Want to be an entrepreneur and start your own business? (Save a little money and) work hard and

When have you made a big change in your life? How did you know it was the right decision? 



Inspiration is a tricky thing, and I've had an itch to write but seemingly nothing to write about. Do I give an update of the last month? When the last month just entails little more than work and sleep and work and sleep, the answer is probably no. Should I write a how-to or a list post? Well, if I can't think of anything relevant or exciting, then that's another no. And truthfully, that sometimes feels like filler content - not the type of writing I've wanted to hammer out.

"Blog envy" is a real, tangible thing. Words are hard to come by when you read beautifully written posts by stellar writers, who you both admire and sort of secretly despise for their ability to come up with consistently great content. Trying to pinpoint what makes their writing so wonderful has proved entirely unhelpful, because it's just not a simple formula like: idea + fancy words = golden blog post.

Instead, I tried to pinpoint a moment that stood out to me during the last month - I tried to think of a little life tidbit where I had one of those "aha" moments.

And I thought of a quiet Saturday night, neither glamorous nor eventful. When faced with the option of getting dressed up, paying highway robbery for parking, and fighting through frat boys to order a $12 drink at the bar, we promptly giggled, shook our heads, and donned our pjs. We were watching Drunk History while, well, partaking in the theme of the show, and my brother and his girl came home from a concert. Three hours and a dozen stories later, I looked around and realized that this life is really good.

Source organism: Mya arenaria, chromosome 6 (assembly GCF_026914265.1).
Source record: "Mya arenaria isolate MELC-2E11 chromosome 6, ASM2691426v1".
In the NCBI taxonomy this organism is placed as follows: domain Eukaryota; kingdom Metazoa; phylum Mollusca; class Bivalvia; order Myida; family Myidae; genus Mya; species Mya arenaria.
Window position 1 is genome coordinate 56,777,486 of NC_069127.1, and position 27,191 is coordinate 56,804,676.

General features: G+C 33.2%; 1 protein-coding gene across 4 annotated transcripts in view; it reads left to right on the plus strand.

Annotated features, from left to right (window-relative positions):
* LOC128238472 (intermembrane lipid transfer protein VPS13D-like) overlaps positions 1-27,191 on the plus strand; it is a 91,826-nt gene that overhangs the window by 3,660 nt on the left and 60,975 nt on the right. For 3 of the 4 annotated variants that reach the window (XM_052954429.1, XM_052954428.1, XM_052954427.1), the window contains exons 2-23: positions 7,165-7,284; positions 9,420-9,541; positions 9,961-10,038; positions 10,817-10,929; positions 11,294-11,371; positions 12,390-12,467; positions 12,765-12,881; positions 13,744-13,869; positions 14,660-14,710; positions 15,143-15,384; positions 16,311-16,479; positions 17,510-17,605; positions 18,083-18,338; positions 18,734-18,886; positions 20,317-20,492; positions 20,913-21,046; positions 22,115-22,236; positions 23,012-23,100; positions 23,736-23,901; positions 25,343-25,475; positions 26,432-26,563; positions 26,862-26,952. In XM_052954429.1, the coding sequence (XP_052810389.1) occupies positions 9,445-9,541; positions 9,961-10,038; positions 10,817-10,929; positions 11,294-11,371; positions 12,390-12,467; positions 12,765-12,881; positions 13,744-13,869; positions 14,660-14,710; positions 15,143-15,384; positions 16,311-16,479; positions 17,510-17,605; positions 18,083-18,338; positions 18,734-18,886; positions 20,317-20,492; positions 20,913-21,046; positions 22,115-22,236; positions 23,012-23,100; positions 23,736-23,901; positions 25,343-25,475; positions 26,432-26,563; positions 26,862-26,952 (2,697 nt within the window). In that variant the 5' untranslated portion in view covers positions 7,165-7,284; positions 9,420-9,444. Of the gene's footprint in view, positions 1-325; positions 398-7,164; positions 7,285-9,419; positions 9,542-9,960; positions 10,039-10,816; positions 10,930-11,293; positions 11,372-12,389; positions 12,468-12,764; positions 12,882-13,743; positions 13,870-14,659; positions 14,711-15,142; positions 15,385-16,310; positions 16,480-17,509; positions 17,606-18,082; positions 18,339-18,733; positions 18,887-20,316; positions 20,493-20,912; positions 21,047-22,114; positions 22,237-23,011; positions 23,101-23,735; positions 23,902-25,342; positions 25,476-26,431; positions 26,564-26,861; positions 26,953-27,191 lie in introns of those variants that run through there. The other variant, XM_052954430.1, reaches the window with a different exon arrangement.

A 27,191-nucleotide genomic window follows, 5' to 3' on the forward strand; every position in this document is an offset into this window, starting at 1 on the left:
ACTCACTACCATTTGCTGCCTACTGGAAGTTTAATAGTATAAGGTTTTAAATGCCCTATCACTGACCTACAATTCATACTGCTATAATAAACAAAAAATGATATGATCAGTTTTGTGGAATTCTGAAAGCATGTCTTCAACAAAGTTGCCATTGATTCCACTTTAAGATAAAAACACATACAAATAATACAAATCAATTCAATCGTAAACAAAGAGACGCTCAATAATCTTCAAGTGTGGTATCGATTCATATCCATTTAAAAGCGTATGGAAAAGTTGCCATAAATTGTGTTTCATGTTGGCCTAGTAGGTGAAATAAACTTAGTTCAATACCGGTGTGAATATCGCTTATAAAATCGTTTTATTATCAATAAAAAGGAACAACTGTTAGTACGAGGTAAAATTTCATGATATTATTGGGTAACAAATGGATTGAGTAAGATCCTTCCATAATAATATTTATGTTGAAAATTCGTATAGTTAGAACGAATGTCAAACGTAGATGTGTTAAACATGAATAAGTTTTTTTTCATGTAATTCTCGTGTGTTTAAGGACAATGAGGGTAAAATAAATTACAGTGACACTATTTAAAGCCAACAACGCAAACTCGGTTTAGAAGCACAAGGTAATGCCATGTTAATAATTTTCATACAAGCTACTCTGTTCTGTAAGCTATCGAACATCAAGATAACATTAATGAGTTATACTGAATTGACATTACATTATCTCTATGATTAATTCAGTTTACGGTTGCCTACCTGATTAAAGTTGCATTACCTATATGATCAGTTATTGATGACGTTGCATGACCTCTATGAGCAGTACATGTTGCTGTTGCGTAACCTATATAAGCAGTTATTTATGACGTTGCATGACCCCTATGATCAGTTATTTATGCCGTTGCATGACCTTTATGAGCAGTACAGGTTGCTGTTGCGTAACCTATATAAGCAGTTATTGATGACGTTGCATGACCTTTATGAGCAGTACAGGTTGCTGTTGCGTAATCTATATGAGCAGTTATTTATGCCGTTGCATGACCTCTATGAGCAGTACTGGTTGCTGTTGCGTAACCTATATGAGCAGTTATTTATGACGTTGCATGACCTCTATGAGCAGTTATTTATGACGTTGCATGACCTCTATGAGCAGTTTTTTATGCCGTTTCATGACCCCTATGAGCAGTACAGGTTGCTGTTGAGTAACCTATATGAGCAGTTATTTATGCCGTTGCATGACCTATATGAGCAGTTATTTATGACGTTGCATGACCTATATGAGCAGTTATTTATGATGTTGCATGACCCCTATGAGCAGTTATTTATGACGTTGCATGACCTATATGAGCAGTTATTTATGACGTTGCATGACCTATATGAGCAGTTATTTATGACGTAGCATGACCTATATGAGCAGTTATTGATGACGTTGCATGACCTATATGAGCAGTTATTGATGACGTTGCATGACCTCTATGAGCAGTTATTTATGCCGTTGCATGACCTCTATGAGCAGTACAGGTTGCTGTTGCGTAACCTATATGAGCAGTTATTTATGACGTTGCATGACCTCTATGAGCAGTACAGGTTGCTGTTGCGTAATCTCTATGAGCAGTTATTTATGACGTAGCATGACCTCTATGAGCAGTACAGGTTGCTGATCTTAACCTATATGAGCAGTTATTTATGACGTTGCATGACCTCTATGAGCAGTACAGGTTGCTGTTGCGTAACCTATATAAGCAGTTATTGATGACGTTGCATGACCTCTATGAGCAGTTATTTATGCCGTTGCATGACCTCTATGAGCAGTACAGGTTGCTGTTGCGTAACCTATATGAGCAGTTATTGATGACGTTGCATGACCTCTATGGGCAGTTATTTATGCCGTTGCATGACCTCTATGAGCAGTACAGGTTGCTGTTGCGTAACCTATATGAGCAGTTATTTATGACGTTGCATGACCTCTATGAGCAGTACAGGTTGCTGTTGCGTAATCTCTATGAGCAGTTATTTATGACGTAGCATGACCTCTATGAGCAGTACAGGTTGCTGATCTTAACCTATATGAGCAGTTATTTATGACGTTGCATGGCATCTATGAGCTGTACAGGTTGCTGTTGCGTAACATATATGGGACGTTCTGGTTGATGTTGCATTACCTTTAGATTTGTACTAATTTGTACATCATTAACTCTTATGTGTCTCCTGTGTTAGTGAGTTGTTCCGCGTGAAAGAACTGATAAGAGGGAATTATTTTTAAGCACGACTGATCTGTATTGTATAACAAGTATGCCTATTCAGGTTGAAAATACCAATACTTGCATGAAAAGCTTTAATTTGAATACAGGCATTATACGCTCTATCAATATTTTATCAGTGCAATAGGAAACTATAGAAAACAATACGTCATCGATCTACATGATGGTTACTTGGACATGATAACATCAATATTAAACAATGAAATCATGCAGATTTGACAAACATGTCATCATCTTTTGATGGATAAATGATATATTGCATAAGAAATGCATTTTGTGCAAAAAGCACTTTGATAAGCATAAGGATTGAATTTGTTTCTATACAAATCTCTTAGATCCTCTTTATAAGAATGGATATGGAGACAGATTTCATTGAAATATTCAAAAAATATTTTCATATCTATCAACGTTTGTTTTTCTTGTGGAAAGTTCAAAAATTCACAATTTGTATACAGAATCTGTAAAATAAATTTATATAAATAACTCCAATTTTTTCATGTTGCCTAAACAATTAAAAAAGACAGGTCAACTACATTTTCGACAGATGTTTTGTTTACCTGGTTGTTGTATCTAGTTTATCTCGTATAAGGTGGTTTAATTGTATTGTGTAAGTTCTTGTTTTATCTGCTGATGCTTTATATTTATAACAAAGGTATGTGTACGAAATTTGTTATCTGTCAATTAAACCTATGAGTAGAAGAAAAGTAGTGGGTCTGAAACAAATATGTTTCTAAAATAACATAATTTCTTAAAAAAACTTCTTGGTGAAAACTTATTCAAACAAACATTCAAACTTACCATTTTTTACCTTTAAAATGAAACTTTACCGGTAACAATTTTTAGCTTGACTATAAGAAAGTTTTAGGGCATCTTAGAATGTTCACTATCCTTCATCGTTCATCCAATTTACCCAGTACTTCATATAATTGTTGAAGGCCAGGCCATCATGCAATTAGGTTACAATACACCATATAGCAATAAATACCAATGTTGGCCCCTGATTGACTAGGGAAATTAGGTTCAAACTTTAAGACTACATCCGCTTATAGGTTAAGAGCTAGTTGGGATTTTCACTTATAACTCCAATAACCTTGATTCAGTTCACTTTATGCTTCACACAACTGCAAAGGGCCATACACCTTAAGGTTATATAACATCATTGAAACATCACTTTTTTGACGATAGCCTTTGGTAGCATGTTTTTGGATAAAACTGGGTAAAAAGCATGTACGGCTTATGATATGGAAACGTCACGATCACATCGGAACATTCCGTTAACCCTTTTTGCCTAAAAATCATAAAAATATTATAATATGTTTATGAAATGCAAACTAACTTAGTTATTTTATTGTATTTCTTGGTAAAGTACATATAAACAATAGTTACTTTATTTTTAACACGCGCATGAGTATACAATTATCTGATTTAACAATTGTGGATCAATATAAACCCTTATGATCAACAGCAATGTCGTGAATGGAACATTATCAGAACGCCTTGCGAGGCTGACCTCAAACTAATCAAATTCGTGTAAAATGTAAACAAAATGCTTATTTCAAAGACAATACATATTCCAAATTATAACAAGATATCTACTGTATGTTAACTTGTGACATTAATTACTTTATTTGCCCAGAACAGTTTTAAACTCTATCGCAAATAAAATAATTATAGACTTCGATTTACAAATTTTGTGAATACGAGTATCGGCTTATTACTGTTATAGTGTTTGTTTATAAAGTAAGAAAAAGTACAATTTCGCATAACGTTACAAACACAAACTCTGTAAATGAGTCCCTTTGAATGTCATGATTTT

I get stuck sometimes. Stuck thinking about how I'm too *this,* not *that,* don't have *this,* not good at *that.* (And also, sometimes I really get stuck dwelling on the fact that I absolutely should have met Mindy Kaling before she was famous so we'd have the chance to be best friends because girlfriend is the ULTIMATE #girlboss.)

But in that minute, on that couch, with those people, I had an unusual moment of calm and gratitude. Maybe it was the wine (it was probably the wine), but it was a much needed reminder that we're the lucky ones. It wasn't an exceptionally interesting moment, and it didn't change my life, but it was good.

Today, I got an offer for a new job that really, truly, excites the hell out of me. I'm also about to celebrate our one year anniversary with my husband, who is a total babe AND loves me even when I'm at my worst. But even though the big picture is looking pretty, I'm making a conscious effort to also notice the little bits and pieces that fill in the in-betweens.